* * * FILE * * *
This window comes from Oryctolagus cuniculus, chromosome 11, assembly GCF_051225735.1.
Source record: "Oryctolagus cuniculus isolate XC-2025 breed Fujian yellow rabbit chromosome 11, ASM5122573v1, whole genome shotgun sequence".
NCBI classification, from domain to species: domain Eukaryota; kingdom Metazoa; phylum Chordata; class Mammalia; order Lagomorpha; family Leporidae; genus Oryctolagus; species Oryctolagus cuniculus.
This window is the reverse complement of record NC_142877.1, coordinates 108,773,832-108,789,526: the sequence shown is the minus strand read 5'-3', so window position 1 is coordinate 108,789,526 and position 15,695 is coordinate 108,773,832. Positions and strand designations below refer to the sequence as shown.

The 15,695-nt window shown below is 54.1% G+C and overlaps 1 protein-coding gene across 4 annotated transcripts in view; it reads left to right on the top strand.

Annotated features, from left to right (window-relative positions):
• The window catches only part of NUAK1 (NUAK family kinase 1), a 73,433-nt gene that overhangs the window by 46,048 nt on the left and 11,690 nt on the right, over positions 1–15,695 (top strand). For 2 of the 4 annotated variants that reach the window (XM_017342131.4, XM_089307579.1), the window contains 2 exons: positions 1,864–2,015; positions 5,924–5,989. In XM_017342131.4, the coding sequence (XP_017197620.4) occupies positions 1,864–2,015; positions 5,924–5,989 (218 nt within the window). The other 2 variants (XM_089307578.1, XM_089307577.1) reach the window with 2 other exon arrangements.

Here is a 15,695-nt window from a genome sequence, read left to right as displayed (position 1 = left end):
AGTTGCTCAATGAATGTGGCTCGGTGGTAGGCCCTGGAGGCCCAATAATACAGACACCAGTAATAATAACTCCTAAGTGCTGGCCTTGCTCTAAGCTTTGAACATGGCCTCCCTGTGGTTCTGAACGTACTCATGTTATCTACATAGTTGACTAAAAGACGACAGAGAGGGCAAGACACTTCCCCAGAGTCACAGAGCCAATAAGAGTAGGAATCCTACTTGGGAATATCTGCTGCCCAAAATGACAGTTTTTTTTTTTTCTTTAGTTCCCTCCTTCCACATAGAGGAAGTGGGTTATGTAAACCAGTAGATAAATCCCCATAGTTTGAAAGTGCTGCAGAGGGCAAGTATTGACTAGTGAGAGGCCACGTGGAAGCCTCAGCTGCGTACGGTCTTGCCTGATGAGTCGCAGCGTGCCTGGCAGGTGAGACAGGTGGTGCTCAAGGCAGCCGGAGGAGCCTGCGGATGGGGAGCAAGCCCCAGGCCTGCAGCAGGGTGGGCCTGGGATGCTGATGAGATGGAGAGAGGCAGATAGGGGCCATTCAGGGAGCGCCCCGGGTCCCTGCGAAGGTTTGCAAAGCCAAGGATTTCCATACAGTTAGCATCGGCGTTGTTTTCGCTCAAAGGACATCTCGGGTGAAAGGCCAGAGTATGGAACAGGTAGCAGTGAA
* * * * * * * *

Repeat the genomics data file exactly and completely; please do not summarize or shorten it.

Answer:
This window comes from Oryctolagus cuniculus, chromosome 11, assembly GCF_051225735.1.
Source record: "Oryctolagus cuniculus isolate XC-2025 breed Fujian yellow rabbit chromosome 11, ASM5122573v1, whole genome shotgun sequence".
NCBI classification, from domain to species: domain Eukaryota; kingdom Metazoa; phylum Chordata; class Mammalia; order Lagomorpha; family Leporidae; genus Oryctolagus; species Oryctolagus cuniculus.
This window is the reverse complement of record NC_142877.1, coordinates 108,773,832-108,789,526: the sequence shown is the minus strand read 5'-3', so window position 1 is coordinate 108,789,526 and position 15,695 is coordinate 108,773,832. Positions and strand designations below refer to the sequence as shown.

The 15,695-nt window shown below is 54.1% G+C and overlaps 1 protein-coding gene across 4 annotated transcripts in view; it reads left to right on the top strand.

Annotated features, from left to right (window-relative positions):
• The window catches only part of NUAK1 (NUAK family kinase 1), a 73,433-nt gene that overhangs the window by 46,048 nt on the left and 11,690 nt on the right, over positions 1–15,695 (top strand). For 2 of the 4 annotated variants that reach the window (XM_017342131.4, XM_089307579.1), the window contains 2 exons: positions 1,864–2,015; positions 5,924–5,989. In XM_017342131.4, the coding sequence (XP_017197620.4) occupies positions 1,864–2,015; positions 5,924–5,989 (218 nt within the window). The other 2 variants (XM_089307578.1, XM_089307577.1) reach the window with 2 other exon arrangements.

Here is a 15,695-nt window from a genome sequence, read left to right as displayed (position 1 = left end):
AGTTGCTCAATGAATGTGGCTCGGTGGTAGGCCCTGGAGGCCCAATAATACAGACACCAGTAATAATAACTCCTAAGTGCTGGCCTTGCTCTAAGCTTTGAACATGGCCTCCCTGTGGTTCTGAACGTACTCATGTTATCTACATAGTTGACTAAAAGACGACAGAGAGGGCAAGACACTTCCCCAGAGTCACAGAGCCAATAAGAGTAGGAATCCTACTTGGGAATATCTGCTGCCCAAAATGACAGTTTTTTTTTTTTCTTTAGTTCCCTCCTTCCACATAGAGGAAGTGGGTTATGTAAACCAGTAGATAAATCCCCATAGTTTGAAAGTGCTGCAGAGGGCAAGTATTGACTAGTGAGAGGCCACGTGGAAGCCTCAGCTGCGTACGGTCTTGCCTGATGAGTCGCAGCGTGCCTGGCAGGTGAGACAGGTGGTGCTCAAGGCAGCCGGAGGAGCCTGCGGATGGGGAGCAAGCCCCAGGCCTGCAGCAGGGTGGGCCTGGGATGCTGATGAGATGGAGAGAGGCAGATAGGGGCCATTCAGGGAGCGCCCCGGGTCCCTGCGAAGGTTTGCAAAGCCAAGGATTTCCATACAGTTAGCATCGGCGTTGTTTTCGCTCAAAGGACATCTCGGGTGAAAGGCCAGAGTATGGAACAGGTAGCAGTGAA